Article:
What's your time worth?



Time. Can we put a physical value on it? You've probably heard that time should be treated as a commodity. I'm here to tell you that it certainly should.

So what's time? Now the next few sentences might sound a bit esoteric, so stay with me here. Time is variable in that it's relative to motion. Think of the word simultaneous. Does it apply to physical acts separated by large distances? No. Read this article for a general overview of time. Here's a blurb that describes the differences.

"Motion influences clocks - and that means that, for a fundamental definition of simultaneity, one should not rely on simply carrying clocks around."

So what is a commodity? Well, the generalized definition is "a raw material or primary agricultural product that can be bought and sold, such as copper or coffee." Wait, so your telling me that time is a raw material? That doesn't make much sense. We can't reach out and touch time. We can't pet it like we do our furry, little kittens. We can't drink time like our morning coffee or that final (probably bad choice) cocktail before we call it a night. So why am I telling you to think of time as a commodity?

Well the answer is simple. Just as there is a finite amount of natural resources on this planet, each of us have a finite amount of time as well.

So the question is, how do you choose to spend it?

Optimizing time

Here's a quote from Gandalf in J.R.R Tolkien's Fellowship of the Ring:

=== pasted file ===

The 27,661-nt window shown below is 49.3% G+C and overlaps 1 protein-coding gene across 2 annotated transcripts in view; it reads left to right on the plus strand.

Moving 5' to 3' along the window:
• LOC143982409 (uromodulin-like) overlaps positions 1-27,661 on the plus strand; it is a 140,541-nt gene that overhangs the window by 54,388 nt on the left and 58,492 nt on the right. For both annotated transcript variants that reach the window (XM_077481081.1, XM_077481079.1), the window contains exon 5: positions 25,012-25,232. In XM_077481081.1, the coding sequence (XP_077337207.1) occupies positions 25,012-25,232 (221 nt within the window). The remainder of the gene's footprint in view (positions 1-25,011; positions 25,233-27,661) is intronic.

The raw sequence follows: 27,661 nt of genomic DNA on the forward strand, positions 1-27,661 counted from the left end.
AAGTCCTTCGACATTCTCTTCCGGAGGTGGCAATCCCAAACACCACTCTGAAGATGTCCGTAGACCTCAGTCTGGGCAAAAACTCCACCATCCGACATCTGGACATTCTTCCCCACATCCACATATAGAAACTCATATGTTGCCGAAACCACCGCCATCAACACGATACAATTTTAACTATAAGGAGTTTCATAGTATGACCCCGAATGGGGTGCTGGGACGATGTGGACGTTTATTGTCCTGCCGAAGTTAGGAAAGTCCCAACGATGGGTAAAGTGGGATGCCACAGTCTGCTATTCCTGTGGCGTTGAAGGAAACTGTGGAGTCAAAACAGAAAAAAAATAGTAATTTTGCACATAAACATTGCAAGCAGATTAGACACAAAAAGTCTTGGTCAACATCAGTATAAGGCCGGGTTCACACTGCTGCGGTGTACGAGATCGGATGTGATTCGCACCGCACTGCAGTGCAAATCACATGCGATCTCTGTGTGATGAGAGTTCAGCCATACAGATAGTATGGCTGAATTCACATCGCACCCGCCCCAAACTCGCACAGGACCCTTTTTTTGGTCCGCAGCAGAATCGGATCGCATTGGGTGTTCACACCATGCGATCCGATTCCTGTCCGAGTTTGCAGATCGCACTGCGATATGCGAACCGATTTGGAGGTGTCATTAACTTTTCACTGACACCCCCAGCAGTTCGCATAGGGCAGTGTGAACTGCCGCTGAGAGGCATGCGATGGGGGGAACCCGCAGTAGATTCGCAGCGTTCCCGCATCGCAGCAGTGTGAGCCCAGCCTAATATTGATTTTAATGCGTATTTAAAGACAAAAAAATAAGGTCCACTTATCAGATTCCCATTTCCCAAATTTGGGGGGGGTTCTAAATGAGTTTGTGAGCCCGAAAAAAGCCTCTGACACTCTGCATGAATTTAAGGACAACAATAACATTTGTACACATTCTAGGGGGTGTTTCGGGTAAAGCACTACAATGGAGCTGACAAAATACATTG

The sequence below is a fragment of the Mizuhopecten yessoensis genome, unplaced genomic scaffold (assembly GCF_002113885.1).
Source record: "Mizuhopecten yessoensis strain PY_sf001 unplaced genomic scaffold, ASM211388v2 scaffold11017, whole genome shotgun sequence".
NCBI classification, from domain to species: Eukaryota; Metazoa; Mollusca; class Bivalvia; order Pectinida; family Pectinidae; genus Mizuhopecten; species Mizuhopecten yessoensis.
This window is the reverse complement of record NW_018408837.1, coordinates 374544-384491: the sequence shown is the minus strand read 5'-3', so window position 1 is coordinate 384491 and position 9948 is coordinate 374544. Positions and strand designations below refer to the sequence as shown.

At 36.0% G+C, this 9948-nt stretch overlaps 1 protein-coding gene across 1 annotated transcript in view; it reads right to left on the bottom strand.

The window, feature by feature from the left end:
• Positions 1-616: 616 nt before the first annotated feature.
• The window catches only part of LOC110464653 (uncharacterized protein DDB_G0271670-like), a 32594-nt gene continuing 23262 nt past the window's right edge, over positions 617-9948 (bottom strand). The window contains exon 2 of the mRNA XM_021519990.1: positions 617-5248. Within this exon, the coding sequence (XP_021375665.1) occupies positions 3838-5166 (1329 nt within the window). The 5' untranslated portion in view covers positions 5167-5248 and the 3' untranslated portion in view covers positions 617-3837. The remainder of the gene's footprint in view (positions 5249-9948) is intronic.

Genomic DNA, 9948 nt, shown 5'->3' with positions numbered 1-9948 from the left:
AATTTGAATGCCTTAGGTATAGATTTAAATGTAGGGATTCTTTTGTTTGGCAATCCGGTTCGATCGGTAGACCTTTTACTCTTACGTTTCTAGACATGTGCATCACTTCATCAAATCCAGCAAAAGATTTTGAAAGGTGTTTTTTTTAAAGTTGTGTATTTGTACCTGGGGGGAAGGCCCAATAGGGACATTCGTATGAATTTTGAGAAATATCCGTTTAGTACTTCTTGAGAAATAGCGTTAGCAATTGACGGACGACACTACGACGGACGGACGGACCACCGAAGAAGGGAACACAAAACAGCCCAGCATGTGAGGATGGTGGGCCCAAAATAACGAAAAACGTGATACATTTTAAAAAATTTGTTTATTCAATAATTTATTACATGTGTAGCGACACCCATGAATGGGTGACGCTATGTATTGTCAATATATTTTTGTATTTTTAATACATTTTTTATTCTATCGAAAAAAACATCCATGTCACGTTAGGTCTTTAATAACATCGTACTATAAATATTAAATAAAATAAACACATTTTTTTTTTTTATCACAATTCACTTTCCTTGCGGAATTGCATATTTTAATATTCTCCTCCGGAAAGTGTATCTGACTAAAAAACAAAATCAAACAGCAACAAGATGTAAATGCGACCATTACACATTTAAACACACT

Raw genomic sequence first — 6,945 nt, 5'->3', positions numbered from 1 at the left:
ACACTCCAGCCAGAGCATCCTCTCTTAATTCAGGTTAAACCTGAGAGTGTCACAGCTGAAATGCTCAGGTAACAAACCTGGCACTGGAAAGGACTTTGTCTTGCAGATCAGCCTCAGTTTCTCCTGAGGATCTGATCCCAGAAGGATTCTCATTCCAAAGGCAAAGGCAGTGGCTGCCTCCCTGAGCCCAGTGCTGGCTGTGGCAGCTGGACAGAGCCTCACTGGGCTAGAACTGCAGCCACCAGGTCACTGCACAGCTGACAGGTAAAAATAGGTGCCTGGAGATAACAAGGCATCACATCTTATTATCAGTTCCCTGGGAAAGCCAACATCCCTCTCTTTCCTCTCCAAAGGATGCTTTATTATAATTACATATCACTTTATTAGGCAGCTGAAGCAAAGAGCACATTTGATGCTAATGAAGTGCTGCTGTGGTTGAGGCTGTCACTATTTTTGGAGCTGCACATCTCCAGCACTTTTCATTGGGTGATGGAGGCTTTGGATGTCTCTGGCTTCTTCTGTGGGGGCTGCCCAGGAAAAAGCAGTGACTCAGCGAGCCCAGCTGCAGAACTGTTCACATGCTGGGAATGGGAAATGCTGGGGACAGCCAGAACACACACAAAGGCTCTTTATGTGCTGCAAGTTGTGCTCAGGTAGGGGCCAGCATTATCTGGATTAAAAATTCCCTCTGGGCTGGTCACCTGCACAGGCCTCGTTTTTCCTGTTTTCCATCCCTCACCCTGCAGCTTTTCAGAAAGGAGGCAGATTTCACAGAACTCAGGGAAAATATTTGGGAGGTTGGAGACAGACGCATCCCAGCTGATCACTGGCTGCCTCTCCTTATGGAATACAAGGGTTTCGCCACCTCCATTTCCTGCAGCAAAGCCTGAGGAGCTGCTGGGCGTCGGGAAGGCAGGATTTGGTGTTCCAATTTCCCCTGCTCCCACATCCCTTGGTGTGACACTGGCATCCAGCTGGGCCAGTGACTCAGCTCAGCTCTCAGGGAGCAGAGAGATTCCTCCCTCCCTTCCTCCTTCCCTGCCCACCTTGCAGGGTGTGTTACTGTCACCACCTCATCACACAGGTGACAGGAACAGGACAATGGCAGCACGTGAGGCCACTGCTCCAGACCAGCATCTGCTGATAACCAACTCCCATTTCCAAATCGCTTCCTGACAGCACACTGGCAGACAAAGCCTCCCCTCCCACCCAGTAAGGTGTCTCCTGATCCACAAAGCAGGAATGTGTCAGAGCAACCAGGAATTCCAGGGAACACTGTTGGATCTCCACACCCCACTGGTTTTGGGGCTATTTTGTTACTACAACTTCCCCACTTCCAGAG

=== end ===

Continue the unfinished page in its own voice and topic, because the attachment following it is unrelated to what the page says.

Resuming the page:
“I wish it need not have happened in my time," said Frodo. "So do I," said Gandalf, "and so do all who live to see such times. But that is not for them to decide. All we have to decide is what to do with the time that is given us.”

We are all burdened with time. Some of us more than others.

Have you ever had a day at the office when you constantly watched the clock waiting for it to strike 5:00pm? This sounds like most of my Fridays. For most of us, this is a common thread. We all want to fast forward or prelude the mundane in order to get to the meat of life. In most cases this pleasure or some sort of personal gain. Whether that be getting home, plopping on the couch, grinding on some cheesy poofs and drinking ourself to oblivion. Or waking up at the ass crack of dawn in order to get that morning workout in before we hit the office. We all have ways of optimizing our time. We do that so we feel like we aren't wasting it. What I'm here to tell you is.... We're doing it all wrong.

Are you busy or out of time?

I hear this all the time, "there's not enough time in the day to get all of these things done!". I constantly have conversations with co-workers friends and family members where they simply say " I don't have enough time to do 'x' ". The most common one I hear is "I don't have enough time to hit the gym". Here's an interesting infographic on how humans spend their time. So how long are we actually awake during our lifetime? It does depend on how long you live. If the average lifespan is, let's say, 66 - 76 years while the average time spent asleep per day is 8.65 hours, then a total of over 208,185 hours is spent awake. Approximately one third of our lifetime. So when your friend, coworker or family member complains about how they "don't have enough" time, kindly remind them they have over 200,000 hours of time!